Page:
The primary forecast concerns over the next few days will be severe weather potential today and more so on Monday. We’re starting off this morning with cloudy skies across the eastern half of Texas as moisture streams northward from the GoM. Marginal low-level moisture and a stronger cap should keep the highest severe weather potential in Oklahoma and Kansas today. I still anticipate high-based thunderstorm development will occur just east of the dryline this afternoon across West-Central Texas into the Concho Valley and eastern Permian Basin. The strongest of these storms could be high-based supercells with a threat of large hail up to the size of golfballs and localized damaging wind gusts. Cloud bases are expected to be very high due to the meager moisture so I really doubt we have tornado issues today in Texas. Any storms that do develop this afternoon will slowly progress to the east and weaken a few hours after sunset.


Later tonight I anticipate elevated thunderstorms will develop, above the cap, in the Big Country into western North Texas. These storms will occur as warm air advection continues to bring rich moisture inland from the Gulf of Mexico. These storms will be rooted above the cap and will not pose a tornado or damaging wind threat. The strongest storms may produce hail up to the size of quarters but most storms will be sub-severe. Development may occur between 11 PM and 3 AM. Storms may try to form into a small cluster as they progress into western North Texas overnight. If storms are able to make it to Interstate 35 in North/Central Texas they would arrive in a weakening state around sunrise Monday.


Once we’re through with today and tonight’s activity all focus shifts to Monday’s severe weather threat. The Storm Prediction Center has placed eastern North Texas and Northeast Texas in a category 3 risk of severe weather – an enhanced risk. The standard category 2 risk runs east of a Gainesville-Dallas-Mexia-Lufkin line. A category 1 marginal severe weather risk includes much of North Texas, Central Texas, Brazos Valley, South-Central Texas, and Southeast Texas. I will say now the best chance for severe storms does look to be in Northeast Texas and points north/east where wind shear levels will be highest in combination with an unstable airmass. By the mid-afternoon hours Monday a surface dryline is expected to be somewhere near I-35 in North Texas. The exact location where that dryline setup will determine who is at risk of severe storms tomorrow afternoon. As usual the dryline is projected to be somewhere near the D/FW metroplex. Some models have the dryline near a McKinney-Dallas line while other models have the dryline out towards Denton to Fort Worth. Locations east of the dryline are at risk of thunderstorms tomorrow afternoon. This wouldn’t be the first time the dryline has ended up further west than expected – so I’m not ready to rule severe weather out in D/FW yet.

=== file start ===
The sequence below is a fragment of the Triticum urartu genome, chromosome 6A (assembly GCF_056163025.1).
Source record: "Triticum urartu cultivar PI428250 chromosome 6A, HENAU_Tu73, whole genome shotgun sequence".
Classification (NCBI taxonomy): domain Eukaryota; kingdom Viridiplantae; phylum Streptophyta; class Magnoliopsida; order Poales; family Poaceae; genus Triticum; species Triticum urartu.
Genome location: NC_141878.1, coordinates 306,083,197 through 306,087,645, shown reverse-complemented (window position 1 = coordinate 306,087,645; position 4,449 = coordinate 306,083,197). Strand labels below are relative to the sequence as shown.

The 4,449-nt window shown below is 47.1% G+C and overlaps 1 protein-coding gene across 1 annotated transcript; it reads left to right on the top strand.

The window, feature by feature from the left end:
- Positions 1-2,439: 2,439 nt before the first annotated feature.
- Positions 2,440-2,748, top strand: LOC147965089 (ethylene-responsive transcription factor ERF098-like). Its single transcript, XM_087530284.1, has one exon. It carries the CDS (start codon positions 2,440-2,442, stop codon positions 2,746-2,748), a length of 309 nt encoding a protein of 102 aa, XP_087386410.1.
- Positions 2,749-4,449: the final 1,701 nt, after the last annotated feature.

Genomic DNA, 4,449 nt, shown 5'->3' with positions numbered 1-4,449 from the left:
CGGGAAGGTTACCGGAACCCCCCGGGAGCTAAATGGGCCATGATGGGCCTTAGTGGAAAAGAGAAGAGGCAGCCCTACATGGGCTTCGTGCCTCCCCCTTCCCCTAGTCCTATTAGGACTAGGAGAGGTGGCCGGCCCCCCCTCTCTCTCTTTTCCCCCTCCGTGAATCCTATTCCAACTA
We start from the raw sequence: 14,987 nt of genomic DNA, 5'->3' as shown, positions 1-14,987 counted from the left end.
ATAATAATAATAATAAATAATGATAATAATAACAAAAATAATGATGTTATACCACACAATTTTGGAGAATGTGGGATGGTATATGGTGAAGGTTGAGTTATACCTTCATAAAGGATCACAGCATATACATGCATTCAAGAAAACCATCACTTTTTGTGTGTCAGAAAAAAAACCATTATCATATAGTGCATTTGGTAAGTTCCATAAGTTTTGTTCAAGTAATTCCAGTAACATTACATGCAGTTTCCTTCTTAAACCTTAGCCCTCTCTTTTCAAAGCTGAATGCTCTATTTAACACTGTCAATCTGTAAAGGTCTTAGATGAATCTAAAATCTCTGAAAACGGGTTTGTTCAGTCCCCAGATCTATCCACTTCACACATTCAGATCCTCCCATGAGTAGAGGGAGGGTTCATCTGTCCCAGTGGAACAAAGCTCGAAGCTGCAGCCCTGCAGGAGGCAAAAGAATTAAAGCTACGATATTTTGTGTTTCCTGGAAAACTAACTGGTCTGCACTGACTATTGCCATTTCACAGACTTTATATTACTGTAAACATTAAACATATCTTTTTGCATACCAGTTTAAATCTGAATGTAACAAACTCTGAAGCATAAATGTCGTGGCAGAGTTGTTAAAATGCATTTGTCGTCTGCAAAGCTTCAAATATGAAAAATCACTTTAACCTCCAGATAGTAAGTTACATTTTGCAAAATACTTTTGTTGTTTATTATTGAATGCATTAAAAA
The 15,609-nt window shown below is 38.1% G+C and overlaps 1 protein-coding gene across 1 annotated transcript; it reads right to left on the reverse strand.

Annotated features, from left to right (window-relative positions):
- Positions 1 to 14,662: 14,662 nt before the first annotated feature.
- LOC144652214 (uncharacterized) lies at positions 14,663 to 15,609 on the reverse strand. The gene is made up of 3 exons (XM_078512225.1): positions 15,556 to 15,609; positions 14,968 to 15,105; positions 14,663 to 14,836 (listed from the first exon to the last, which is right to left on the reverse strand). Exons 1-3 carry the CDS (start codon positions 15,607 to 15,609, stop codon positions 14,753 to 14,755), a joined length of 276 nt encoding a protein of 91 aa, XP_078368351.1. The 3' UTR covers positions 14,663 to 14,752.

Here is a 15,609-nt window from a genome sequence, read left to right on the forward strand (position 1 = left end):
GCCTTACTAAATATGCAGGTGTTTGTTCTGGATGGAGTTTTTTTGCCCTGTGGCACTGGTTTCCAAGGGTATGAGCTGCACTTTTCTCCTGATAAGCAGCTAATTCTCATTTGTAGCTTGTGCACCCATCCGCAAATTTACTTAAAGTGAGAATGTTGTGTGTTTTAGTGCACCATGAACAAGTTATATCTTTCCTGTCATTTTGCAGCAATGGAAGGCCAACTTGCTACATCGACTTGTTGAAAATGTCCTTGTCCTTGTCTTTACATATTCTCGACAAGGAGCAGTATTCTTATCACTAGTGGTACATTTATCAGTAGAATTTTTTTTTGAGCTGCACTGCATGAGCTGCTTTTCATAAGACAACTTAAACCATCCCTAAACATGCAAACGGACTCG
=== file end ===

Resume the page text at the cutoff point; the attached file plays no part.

This is one of those situations where we won’t know where the dryline will set up until a few hours in advance. Be sure to check back for the latest forecast on Monday morning. All modes of severe weather will be possible Monday afternoon and evening in the enhanced risk zone. Very large hail up to the size of tennis-balls, damaging wind gusts over 70 MPH, and a couple tornadoes are all possible. Low-level wind shear values will be much more supportive of low-level rotation tomorrow than what we will see today. The severe weather threat diminishes with southward extent as a stronger cap is expected to limit or prevent thunderstorm development. Again that’s one of those things we’ll have to continue refining as we get into Monday. Storm development would be possible after 3 PM tomorrow afternoon just east of the dryline in North Texas. Those initial storms would likely develop quickly into supercells. As the storms move east they would be capable of producing very large hail and damaging wind gusts. The most intense supercells could become tornadic. Any outflow boundaries in place tomorrow afternoon from storms tonight could locally enhance tornado risk. Tomorrow is a day we’ll be keeping a close eye on for eastern North Texas and Northeast Texas.